Midterm #2

  1. define "sensation"
    the act of using out sensory systems to detect environmental stimuli
  2. the interpretation of our sensations
  3. These cells convert sensations gathered from the environment and turn then into neural impulses
    sensory recpetor 
  4. the act of converting sensations into neural impulses
    sensory transduction
  5. Define "absolute threshold"
    • the smallest amount of stimulus that one can detect 
    • ex. What is the dimmest light you can see?
  6. an example of absolute threshold involving hearing
    the tick of a watch at 6 meters in a quiet room
  7. define "difference threshold"
    the minimal difference needed to notice a difference between two stimuli 
  8. this adaptation allows us to focus on the important stimuli in our environment 
    Sensory Adaptation
  9. A crying baby will wake us, but not a thunderstorm that may be louder - this is an example of?
    Sensory Adaptation
  10. Bottom-up processing
    • a processing system which begins by transducing environmental stimuli into neural impulses that move onto brain processing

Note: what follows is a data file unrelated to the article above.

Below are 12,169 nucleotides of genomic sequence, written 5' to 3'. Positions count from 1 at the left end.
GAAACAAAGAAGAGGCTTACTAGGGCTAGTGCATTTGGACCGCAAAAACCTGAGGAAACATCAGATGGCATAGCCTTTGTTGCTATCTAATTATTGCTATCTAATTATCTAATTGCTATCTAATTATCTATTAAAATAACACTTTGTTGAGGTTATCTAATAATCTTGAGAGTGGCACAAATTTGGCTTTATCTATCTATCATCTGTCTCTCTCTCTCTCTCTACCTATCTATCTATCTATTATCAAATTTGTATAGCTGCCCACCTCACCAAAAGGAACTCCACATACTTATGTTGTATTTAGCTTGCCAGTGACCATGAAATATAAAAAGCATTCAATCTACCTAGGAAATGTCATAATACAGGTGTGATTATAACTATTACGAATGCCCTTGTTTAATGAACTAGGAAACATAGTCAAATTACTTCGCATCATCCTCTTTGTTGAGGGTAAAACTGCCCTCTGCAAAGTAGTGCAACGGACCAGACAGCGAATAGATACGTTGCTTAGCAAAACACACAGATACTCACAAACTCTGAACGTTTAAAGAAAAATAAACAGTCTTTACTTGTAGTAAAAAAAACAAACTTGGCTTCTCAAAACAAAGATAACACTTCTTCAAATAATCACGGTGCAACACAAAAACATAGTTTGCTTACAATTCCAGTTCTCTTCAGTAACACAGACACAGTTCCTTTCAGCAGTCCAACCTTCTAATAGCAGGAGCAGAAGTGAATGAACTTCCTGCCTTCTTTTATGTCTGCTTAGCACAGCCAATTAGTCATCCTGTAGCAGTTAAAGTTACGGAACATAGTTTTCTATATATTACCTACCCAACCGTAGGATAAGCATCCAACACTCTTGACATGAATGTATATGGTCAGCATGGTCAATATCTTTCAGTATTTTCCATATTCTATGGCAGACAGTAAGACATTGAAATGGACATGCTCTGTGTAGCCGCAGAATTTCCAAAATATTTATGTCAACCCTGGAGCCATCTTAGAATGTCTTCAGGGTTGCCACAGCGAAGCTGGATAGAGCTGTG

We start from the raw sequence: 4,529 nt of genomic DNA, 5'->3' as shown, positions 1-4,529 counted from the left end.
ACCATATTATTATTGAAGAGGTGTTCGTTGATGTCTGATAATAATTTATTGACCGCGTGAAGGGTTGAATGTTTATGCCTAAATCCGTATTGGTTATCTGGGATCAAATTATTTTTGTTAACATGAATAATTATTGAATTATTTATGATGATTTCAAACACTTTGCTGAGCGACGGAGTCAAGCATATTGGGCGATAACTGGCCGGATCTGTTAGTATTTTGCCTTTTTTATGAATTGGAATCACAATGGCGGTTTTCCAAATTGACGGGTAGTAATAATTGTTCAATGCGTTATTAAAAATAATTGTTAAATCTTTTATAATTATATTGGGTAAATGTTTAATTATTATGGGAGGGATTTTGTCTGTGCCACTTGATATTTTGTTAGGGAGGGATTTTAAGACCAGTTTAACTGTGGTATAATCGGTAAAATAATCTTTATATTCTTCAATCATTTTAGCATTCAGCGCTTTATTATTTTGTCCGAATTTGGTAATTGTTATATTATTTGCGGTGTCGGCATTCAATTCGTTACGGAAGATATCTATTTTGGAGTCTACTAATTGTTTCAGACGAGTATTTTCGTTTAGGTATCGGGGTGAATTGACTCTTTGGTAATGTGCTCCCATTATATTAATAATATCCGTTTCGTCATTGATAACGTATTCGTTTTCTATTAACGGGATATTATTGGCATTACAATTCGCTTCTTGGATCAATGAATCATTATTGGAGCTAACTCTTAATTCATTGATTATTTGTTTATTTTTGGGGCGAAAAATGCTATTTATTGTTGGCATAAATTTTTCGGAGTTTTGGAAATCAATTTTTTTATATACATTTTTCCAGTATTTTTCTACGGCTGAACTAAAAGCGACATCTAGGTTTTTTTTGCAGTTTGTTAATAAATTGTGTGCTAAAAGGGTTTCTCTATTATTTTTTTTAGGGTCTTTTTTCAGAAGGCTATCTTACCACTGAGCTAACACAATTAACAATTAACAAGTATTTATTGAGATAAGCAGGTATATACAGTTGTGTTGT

• using the environment/stimuli to make a thought
  11. Top-down processing
    • a perception process led by a cognitive process, such as memory or expectation
    • already knowledged about the subject, doesnt need stimuli to make new thought
  12. There is a different "difference threshold" for differnt senses. 2 factors that account for the difference threshold
    • depends on the strength of the original stimulus
    • the JND is proportional to the strength of the original stimulus
  13. in this type of sensory processing, you mistake a person in the grocery store for someone you know.
    top-down processing
  14. _____ is the readiness to interpret a certain stimulus is a certain way
    perceptual set
  15. order to light into the eye (4)
    • cornea
    • pupil
    • lens
    • retina
  16. the part of the eye that contains light receptors and transduces light into neural impulses
  17. 2 types of receptor cells in the retina?
    rods and cones
  18. these eye receptor cells are used for
    detecting light
    periphery and night vision
    very numerous
  19. eye receptor cell used for central and color vision. These cells are very acute, but need more light
  20. the region of our eye where vision is the sharpest
    it is made entirely of cones, in the center of the retina